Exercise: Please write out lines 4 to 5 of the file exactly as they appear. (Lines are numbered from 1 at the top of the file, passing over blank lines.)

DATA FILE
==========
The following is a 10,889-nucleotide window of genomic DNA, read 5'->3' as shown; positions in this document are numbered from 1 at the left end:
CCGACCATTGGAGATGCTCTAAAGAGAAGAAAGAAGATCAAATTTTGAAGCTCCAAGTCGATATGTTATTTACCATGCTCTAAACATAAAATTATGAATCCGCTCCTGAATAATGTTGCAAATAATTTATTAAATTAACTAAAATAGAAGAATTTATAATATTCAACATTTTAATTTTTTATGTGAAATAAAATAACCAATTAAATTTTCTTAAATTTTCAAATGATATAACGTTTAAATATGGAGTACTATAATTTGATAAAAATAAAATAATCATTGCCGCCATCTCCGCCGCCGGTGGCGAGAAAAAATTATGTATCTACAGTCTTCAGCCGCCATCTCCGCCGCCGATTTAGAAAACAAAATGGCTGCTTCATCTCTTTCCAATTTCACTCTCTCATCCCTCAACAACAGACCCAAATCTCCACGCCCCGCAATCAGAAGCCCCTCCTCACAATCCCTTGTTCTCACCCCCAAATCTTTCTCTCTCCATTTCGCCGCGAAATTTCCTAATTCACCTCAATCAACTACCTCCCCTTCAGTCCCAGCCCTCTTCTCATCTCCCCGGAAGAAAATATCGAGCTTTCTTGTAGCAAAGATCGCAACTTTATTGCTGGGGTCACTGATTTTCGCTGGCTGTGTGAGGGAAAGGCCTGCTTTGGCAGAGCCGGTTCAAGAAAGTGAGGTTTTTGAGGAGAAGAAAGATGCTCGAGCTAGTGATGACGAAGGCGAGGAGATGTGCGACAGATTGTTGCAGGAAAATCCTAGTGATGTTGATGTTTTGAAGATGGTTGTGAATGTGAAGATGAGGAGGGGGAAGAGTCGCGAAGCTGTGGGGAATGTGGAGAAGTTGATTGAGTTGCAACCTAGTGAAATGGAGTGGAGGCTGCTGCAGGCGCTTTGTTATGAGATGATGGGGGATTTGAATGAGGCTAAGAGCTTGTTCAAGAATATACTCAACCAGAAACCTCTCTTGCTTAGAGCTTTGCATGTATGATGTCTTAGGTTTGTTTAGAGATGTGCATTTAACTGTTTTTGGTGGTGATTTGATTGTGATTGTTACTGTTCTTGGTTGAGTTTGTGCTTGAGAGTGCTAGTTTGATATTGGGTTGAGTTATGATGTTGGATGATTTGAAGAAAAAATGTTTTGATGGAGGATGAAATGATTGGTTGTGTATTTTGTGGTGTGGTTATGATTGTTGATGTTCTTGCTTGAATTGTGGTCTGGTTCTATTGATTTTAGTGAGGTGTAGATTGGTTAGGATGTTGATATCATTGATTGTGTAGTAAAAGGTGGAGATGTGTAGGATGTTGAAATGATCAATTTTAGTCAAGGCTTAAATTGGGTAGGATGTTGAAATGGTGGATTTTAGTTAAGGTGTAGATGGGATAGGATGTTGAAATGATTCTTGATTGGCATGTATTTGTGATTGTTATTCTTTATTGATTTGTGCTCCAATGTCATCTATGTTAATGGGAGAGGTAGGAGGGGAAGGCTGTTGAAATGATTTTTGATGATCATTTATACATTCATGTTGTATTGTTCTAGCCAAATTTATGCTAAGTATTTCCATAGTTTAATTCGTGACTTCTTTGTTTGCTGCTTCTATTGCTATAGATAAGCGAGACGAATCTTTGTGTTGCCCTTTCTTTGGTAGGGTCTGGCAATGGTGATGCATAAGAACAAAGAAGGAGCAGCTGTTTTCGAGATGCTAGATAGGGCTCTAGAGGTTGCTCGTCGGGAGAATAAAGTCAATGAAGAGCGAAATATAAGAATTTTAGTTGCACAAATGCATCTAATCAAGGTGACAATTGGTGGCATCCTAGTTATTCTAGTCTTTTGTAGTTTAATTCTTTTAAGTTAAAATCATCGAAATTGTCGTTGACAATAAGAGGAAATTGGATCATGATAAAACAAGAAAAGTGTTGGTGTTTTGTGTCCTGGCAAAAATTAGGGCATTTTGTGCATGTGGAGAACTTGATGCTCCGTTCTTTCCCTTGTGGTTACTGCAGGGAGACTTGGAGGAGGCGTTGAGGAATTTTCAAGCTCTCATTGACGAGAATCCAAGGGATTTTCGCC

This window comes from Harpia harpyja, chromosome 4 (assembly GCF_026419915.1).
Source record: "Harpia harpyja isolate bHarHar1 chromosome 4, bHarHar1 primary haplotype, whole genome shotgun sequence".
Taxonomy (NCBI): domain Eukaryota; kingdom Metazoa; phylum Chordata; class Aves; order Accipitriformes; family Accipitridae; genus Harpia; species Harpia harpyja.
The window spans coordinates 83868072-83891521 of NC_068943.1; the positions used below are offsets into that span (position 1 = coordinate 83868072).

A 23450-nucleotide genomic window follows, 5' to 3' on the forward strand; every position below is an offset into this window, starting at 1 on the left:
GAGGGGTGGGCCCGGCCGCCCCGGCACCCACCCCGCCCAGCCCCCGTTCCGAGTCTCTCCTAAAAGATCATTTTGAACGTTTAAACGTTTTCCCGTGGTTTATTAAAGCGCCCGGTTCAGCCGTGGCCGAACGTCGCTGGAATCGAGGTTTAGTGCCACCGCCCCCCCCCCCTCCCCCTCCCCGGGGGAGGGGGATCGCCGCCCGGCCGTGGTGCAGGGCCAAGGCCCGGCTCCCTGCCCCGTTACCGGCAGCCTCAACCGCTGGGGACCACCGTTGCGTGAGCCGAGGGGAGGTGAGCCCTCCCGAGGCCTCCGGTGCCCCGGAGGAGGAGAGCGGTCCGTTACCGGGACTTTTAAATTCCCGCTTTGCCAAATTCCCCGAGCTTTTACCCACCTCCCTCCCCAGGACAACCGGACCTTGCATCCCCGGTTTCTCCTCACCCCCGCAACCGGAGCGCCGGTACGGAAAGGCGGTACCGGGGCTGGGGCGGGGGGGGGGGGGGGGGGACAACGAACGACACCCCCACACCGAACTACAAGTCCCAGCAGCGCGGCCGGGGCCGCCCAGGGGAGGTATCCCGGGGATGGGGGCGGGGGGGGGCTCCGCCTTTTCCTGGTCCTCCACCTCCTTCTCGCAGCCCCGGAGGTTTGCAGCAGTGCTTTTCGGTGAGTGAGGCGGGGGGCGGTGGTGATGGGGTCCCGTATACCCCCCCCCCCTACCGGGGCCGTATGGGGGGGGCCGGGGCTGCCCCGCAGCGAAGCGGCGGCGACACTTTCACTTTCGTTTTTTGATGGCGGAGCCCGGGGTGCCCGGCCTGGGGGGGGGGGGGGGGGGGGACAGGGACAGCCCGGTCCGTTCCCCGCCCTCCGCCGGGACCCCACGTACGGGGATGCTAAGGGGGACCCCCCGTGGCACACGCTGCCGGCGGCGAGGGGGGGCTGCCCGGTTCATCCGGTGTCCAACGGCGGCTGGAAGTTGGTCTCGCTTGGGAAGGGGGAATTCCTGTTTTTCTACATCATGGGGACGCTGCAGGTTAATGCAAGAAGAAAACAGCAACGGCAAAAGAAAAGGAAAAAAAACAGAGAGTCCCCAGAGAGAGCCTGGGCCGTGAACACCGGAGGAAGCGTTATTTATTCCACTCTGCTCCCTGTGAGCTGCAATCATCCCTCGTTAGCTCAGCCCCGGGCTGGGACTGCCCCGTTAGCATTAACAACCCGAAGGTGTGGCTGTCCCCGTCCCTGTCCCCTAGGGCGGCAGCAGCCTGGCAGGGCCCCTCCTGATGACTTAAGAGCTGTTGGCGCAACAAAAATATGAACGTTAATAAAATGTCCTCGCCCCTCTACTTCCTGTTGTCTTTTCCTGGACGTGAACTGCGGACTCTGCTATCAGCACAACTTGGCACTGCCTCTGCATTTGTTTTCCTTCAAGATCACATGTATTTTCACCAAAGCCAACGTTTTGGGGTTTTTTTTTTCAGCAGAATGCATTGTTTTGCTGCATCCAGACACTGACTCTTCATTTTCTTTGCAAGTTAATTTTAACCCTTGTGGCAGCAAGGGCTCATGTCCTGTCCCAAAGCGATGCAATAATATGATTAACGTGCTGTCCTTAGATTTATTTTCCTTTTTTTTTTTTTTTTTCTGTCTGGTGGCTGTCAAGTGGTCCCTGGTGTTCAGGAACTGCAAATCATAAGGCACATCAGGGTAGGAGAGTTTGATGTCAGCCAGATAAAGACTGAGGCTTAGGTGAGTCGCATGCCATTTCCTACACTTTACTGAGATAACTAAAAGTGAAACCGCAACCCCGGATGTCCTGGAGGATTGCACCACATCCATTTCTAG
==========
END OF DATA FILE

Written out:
Source record: "Harpia harpyja isolate bHarHar1 chromosome 4, bHarHar1 primary haplotype, whole genome shotgun sequence".
Taxonomy (NCBI): domain Eukaryota; kingdom Metazoa; phylum Chordata; class Aves; order Accipitriformes; family Accipitridae; genus Harpia; species Harpia harpyja.